UPDATED: Have your say in the General Election on 12 December 2019
04 November 2019
CNWL is relaunching its campaign to encourage mental health patients /service users to register to vote and get their voice heard in the forthcoming General Election. (12 December 2019).
The last day to register to vote is:
- In person on 26 November 2019 by 11.59pm
- By post on 26 November 2019 by 5pm
- By proxy on 4 December by 5pm
Why is it important we support patients to register and cast their vote?
Mental health patients, including most of those detained under the Mental Health Act, have the same right to vote as the general population. However, they remain one of the most disenfranchised groups in society. A lack of information and understanding of their eligibility to vote or of the registration process led to voting turnout being as low as 14% in 2010 - a quarter of the turnout of the general population.
Social inclusion, tackling stigma, and empowerment are important principles for recovery from mental illness and ensuring patients are aware of their voting rights and are supported to participate in the democratic process is a powerful message to society as a whole that the opinion of those living with mental illness is of equal value to that of other members of our community.
A film to increase awareness of the voting rights of mental health patients is available on the CNWL website. The film coproduced with CNWL patients and staff helps explains why it is important for patients to be offered support to register and to cast their vote if they wish to do so and highlights the need for advice to be made available to staff and patients about who can and cannot vote.
Who can register to vote?
You can register to vote if you are 18 years old or over, and:
- a UK or Irish citizen
- a qualifying Commonwealth citizen living in the UK
EU citizens living in the UK can register to vote in local elections but they are not eligible to vote in General Elections
Did you know?
- The vast majority of patients in the community can vote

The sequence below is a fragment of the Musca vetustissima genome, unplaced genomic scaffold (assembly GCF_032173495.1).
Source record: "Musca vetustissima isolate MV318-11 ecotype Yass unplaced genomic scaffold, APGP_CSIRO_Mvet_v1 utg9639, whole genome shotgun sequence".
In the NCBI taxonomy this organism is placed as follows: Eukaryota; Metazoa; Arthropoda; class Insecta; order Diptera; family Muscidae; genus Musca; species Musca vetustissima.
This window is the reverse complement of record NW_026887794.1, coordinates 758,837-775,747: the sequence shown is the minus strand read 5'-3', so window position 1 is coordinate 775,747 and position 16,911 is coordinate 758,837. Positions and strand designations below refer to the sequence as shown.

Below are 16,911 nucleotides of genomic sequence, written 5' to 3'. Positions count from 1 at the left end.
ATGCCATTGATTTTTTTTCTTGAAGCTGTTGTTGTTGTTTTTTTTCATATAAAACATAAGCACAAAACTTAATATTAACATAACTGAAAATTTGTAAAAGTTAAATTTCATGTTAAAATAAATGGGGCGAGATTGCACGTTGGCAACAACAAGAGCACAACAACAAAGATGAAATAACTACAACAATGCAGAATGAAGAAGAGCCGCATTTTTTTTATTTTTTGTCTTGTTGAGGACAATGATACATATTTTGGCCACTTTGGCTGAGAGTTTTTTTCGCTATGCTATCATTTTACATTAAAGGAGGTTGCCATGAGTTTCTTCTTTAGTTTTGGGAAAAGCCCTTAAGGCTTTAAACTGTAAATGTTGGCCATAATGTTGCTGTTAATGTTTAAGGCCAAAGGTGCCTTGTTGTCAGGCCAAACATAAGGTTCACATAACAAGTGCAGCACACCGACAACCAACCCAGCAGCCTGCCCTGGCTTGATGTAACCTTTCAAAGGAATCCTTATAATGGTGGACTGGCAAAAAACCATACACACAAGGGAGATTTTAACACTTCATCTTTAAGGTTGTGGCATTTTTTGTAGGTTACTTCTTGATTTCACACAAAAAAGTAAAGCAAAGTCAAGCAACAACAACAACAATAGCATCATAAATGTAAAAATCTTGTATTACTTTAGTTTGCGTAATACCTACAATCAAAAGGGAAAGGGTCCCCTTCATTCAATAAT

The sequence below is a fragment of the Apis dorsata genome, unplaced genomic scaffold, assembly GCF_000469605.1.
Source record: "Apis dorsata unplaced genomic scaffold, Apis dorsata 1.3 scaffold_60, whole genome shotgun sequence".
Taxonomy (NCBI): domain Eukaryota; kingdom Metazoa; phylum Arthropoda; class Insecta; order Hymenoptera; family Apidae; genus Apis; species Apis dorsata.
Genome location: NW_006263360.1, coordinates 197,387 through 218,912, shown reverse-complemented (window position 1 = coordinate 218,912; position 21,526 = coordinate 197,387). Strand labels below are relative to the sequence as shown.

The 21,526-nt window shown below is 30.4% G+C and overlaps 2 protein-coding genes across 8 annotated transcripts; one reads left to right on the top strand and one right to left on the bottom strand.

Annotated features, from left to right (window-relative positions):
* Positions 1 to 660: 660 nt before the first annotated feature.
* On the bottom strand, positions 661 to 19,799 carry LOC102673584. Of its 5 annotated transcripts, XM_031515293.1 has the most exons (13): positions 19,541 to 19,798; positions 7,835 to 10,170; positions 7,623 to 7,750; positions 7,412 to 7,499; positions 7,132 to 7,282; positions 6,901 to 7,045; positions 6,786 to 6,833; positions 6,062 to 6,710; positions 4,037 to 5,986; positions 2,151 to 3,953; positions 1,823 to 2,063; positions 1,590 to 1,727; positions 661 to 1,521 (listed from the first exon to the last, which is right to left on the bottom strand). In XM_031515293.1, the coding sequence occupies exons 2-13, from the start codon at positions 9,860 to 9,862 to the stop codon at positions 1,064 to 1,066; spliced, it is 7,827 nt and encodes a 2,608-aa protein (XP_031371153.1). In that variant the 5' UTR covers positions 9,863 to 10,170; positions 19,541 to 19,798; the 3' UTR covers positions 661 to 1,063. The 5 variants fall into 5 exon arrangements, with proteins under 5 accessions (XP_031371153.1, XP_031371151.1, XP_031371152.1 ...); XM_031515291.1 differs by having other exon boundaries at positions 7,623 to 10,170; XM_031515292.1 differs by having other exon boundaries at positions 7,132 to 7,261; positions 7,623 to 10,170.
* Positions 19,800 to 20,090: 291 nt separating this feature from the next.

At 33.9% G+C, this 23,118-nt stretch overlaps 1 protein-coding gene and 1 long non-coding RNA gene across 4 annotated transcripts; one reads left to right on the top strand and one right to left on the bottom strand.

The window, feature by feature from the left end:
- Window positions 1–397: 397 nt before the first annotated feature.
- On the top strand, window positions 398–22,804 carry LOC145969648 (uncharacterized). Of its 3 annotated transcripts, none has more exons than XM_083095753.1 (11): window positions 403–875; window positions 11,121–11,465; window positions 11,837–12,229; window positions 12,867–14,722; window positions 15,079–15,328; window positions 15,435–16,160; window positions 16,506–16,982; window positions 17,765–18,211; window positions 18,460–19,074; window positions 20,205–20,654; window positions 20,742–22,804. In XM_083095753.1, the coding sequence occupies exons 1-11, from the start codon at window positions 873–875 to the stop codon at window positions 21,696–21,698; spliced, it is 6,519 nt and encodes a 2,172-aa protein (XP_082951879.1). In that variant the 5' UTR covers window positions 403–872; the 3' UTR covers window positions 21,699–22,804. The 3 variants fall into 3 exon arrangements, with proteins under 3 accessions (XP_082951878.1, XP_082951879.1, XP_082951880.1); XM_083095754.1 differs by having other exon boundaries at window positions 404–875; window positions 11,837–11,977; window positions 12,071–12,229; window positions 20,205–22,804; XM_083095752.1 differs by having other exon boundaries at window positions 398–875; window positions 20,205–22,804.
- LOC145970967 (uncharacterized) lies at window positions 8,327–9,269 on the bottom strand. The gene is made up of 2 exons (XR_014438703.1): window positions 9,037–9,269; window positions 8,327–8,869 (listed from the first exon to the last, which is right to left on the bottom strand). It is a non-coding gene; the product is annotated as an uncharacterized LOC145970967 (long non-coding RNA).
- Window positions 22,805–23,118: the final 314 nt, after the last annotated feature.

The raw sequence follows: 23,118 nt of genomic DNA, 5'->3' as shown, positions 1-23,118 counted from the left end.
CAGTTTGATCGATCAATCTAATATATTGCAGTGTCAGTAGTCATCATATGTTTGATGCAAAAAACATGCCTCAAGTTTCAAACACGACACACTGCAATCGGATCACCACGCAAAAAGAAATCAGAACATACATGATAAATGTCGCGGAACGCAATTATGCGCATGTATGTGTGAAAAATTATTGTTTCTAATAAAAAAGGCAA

- Voluntary patients in mental health hospitals can vote
- Patients under civil sections, such as section 2 and 3 of the Mental Health Act (MHA), can vote
- Patients on a Community Treatment Order (CTO) can vote
- A lack of mental capacity is not a legal incapacity to vote
- Patients who are homeless, of no fixed abode or in B&B accommodation can vote
- Prisoners remanded to hospital under the Mental Health Act (MHA) on Sections 35, 36 or 48 can vote.
Who cannot vote?
Patients detained after having been convicted of committing a criminal offence and been ordered to hospital by the Courts cannot vote.
How do I register to vote?
To vote you must be on the electoral register. You can register to vote online or by post. Visit the Government website to find out how
What should staff do?
- Team leaders should consider appointing a voting rights lead for their team whose role will be to promote and monitor that patients and staff are being informed of their voting rights and that support is being offered to those patients who would like help to register/cast their vote
- Read the Trust Voting rights policy
- Try the staff voting rights quiz
- Consider holding joint discussion groups on voting rights with patients and staff
- Watch the Voting Rights film with other staff and with patients
- Display posters on voting rights in staff and patient areas
- Distribute information leaflets to patients and staff
- Ask patients under your care if they need help to register and cast their vote and if they want help please offer them support to register and/or to cast their vote and document the support plan in their notes.
Claire Murdoch, CNWL Chief Executive, said: “This is all about civil rights for all citizens; something I’m passionate about and why this is a very important initiative.”
You can view the full film below: